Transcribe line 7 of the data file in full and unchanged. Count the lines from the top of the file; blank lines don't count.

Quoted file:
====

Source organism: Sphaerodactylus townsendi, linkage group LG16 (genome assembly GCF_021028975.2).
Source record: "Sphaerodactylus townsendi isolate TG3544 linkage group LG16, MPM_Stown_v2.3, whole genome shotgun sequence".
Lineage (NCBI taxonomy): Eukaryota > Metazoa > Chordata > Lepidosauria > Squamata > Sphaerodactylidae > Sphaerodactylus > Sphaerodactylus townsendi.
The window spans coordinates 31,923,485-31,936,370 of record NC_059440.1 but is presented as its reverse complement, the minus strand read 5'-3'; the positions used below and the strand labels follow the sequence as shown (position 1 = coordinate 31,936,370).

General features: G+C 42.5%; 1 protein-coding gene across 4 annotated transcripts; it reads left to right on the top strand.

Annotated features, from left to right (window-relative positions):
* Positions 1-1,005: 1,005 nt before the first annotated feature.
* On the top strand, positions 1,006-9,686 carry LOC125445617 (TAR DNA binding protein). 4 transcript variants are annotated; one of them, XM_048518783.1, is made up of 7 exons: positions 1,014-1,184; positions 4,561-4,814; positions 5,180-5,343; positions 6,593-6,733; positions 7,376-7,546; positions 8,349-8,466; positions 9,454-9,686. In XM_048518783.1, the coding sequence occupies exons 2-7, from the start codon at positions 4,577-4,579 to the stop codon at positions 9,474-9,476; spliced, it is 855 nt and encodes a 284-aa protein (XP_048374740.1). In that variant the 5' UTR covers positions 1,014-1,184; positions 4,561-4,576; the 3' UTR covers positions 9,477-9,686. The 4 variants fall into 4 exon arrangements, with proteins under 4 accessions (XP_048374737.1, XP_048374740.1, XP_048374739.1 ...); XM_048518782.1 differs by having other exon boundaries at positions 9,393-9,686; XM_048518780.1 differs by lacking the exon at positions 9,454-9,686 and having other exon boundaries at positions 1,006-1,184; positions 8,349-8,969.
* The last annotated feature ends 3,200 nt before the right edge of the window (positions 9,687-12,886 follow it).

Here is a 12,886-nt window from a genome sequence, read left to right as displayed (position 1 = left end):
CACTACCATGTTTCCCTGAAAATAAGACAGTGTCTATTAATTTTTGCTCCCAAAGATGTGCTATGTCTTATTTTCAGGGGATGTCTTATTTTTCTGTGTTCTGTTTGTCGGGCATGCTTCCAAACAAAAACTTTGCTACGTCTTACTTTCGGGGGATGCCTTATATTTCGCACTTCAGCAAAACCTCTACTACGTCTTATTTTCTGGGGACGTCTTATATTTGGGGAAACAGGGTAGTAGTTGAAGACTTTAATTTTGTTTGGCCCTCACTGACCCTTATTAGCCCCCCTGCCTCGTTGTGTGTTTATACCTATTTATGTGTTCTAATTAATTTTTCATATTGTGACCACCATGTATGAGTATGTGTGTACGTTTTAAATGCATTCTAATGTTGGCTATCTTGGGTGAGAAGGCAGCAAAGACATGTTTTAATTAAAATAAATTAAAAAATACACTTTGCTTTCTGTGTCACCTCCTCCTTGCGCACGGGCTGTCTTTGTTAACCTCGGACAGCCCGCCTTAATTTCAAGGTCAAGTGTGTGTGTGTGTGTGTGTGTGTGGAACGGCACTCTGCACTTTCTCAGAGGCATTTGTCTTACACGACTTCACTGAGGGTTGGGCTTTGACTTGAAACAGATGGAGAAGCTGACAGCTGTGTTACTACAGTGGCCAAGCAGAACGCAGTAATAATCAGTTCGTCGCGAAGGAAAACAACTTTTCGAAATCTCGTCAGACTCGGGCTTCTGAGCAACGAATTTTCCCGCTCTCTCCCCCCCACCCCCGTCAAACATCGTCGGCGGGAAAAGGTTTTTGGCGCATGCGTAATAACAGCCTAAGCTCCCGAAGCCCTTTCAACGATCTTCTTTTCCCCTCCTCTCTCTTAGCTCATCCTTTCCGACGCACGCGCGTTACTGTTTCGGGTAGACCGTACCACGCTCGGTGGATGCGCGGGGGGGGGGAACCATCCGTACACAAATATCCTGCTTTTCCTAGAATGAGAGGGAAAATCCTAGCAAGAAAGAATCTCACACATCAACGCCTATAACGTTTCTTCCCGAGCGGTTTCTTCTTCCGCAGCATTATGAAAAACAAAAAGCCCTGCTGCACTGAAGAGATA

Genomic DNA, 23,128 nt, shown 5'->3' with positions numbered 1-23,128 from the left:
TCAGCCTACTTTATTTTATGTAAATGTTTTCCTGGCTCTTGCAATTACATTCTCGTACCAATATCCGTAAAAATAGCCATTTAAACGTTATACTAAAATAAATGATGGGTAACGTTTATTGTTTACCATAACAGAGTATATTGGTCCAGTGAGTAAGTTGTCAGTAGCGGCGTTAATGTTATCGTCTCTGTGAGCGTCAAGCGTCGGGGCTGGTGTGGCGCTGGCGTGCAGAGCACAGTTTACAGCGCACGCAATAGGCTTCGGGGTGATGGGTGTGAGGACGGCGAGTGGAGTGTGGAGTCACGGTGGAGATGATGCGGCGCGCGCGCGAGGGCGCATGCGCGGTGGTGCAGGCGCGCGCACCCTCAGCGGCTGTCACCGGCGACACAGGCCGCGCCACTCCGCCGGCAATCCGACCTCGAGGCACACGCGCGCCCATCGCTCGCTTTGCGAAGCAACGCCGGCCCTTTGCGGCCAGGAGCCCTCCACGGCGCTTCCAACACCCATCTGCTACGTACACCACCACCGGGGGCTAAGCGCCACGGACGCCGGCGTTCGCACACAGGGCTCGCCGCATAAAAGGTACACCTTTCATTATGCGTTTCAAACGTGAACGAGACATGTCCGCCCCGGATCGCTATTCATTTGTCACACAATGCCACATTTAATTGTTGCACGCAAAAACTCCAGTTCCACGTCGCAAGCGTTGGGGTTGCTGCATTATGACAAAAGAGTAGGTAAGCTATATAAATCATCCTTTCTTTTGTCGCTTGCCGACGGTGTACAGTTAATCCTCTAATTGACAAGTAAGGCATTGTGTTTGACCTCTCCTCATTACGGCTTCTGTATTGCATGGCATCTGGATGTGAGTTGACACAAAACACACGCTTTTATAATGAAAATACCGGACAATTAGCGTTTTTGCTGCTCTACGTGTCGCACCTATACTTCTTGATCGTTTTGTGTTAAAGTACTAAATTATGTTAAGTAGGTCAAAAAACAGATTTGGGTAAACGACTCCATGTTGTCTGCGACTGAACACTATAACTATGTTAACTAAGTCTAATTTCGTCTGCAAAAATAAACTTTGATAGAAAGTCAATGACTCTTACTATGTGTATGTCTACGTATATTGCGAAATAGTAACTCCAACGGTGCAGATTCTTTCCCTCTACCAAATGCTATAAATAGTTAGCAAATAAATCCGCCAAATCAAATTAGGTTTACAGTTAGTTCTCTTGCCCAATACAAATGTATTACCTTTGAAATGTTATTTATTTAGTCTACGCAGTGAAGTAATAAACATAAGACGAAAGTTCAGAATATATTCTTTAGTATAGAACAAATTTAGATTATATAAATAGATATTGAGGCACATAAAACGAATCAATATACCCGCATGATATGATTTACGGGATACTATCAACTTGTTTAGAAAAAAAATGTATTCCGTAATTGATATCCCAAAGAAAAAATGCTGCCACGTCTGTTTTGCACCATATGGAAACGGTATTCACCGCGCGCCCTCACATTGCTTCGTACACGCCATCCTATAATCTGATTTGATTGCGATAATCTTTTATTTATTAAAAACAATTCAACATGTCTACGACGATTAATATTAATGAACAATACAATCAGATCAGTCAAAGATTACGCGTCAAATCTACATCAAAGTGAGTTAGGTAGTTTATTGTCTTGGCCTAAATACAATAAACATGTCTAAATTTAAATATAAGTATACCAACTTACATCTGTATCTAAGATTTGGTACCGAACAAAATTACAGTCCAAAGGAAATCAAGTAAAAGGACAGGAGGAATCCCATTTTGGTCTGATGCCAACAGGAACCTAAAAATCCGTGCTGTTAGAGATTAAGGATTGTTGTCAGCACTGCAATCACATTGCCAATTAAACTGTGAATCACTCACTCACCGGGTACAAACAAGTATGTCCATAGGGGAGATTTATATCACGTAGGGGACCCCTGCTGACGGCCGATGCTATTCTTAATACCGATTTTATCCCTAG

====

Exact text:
* Positions 1-1,005: 1,005 nt before the first annotated feature.